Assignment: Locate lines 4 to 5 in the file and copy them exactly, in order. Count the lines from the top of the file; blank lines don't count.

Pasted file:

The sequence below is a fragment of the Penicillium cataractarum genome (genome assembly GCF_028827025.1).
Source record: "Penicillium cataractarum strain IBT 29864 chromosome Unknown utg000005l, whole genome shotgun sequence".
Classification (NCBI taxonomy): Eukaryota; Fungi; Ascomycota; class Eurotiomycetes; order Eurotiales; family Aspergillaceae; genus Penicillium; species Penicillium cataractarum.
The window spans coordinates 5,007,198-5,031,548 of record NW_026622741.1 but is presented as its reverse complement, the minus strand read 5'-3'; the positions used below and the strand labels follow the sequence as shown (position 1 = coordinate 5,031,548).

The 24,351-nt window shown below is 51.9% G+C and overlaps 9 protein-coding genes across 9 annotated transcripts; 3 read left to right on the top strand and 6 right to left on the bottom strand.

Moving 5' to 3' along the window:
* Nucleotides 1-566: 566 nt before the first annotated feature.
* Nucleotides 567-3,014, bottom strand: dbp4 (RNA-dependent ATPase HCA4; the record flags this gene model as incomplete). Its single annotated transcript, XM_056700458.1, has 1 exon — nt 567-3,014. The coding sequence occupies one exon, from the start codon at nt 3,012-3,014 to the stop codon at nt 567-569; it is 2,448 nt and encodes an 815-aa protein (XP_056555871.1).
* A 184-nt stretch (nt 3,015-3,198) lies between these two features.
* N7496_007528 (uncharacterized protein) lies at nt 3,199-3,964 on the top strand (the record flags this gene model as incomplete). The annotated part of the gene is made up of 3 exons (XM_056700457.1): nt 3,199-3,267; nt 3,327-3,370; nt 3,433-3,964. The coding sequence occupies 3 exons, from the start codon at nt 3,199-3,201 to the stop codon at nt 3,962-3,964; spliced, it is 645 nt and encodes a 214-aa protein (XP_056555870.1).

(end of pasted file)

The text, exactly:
The window spans coordinates 5,007,198-5,031,548 of record NW_026622741.1 but is presented as its reverse complement, the minus strand read 5'-3'; the positions used below and the strand labels follow the sequence as shown (position 1 = coordinate 5,031,548).

The 24,351-nt window shown below is 51.9% G+C and overlaps 9 protein-coding genes across 9 annotated transcripts; 3 read left to right on the top strand and 6 right to left on the bottom strand.